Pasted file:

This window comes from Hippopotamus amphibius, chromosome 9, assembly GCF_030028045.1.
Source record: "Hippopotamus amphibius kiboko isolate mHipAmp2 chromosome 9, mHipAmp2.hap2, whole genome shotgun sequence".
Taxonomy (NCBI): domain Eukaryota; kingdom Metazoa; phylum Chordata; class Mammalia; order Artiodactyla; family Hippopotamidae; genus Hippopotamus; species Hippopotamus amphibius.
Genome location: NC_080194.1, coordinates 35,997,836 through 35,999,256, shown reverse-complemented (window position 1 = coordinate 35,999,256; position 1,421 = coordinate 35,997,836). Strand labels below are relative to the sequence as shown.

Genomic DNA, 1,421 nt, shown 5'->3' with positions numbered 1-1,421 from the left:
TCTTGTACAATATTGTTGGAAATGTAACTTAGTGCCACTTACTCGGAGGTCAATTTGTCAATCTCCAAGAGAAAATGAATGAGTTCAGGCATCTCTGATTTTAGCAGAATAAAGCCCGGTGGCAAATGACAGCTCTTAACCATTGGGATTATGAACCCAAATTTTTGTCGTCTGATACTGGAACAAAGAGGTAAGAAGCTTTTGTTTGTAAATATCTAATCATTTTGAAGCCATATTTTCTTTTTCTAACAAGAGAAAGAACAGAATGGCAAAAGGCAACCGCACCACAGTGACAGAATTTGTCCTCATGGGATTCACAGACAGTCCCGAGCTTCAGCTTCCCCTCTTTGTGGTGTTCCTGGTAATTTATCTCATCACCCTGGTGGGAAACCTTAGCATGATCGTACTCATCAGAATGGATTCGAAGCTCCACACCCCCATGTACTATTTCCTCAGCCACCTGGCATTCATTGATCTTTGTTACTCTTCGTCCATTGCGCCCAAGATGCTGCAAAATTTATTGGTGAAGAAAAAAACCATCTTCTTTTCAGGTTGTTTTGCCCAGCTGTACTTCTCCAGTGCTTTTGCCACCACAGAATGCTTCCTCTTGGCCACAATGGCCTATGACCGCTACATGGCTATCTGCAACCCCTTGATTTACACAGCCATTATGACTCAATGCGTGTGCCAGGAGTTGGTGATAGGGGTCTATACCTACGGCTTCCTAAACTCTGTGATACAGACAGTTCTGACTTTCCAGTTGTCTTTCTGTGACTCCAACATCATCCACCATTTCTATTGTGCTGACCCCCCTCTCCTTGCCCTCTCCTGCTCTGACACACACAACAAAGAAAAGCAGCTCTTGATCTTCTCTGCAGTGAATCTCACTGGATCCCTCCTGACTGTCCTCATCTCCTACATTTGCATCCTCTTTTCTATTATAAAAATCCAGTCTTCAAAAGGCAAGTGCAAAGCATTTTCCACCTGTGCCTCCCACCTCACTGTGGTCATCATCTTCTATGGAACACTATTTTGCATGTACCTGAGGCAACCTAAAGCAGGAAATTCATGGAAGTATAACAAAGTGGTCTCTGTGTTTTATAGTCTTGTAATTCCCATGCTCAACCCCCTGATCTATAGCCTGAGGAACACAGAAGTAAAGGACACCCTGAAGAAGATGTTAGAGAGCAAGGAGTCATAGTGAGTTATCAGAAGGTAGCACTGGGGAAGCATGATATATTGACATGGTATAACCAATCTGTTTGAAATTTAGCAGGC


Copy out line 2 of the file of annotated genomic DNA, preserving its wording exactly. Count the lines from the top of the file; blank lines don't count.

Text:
Source record: "Hippopotamus amphibius kiboko isolate mHipAmp2 chromosome 9, mHipAmp2.hap2, whole genome shotgun sequence".